Challenges Veterans Face When Returning Home

Returning home from combat can be a difficult transition for many veterans. To go from the structure and intensity of the military back into everyday life can be jarring. However, there are resources available to help ease that transition. Here is a look at some common challenges faced by members of our military and where they can find information that might help.

Finding Employment

Finding gainful employment is a challenge many veterans face. Many enter the military when they are young and don’t always come home with a skill set that is easy to market in today’s economy. If you worked for the military in an administrative capacity, it may be a bit easier. But for those who were primarily in combat, it can be a struggle. In 2020, it was estimated that there were over 552,000 unemployed veterans in America. For those coming home from the military who need help with employment opportunities, the VA has plenty of resources available.

Getting Access to Housing

Homelessness is another persistent problem for returning veterans. This goes hand in hand with unemployment and many veterans who struggle to find work also struggle to find adequate housing. In January 2020 it was estimated that approximately 37,252 veterans were experiencing homelessness. Drug addiction and mental illness are two other serious problems veterans experience after coming home from the war, which can make it difficult to hold down a consistent job and live a stable lifestyle. The VA does offer low-interest loans to veterans looking to buy a home that doesn’t have as stringent requirements as conventional mortgages. However, you still must have gainful employment and some credit history, which can be a struggle for many. But there are other resources available to assist veterans struggling with mental illness or homelessness, as well.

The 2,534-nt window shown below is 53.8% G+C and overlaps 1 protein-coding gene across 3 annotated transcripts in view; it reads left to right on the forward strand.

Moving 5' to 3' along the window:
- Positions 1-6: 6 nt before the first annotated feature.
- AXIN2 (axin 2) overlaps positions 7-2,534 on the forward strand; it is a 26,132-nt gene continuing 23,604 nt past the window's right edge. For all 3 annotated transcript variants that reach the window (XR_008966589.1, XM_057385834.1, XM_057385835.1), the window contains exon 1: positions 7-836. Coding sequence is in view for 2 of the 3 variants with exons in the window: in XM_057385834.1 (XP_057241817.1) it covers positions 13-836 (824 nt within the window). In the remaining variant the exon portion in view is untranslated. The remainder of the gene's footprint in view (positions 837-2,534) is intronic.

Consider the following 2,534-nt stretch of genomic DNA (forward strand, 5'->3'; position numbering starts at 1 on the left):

Health Concerns 

Many veterans suffer adverse medical side effects when returning home from combat. This can range from physical ailments such as nerve damage or traumatic brain injuries to mental illnesses like depression and PTSD. Veterans returning home from war should keep a close eye on their health to avoid any long-term consequences of combat as much as humanly possible. Another major health risk that impacts many veterans is exposure to dangerous chemicals. Those who have been in combat may have been exposed to toxic substances such as Agent Orange or asbestos. Asbestos exposure is common amongst many veterans who were involved in active combat and can cause serious lung damage and a rare form of cancer called mesothelioma. The Mesothelioma Veterans Network has resources and prognosis information available for any veterans suffering from this disease.

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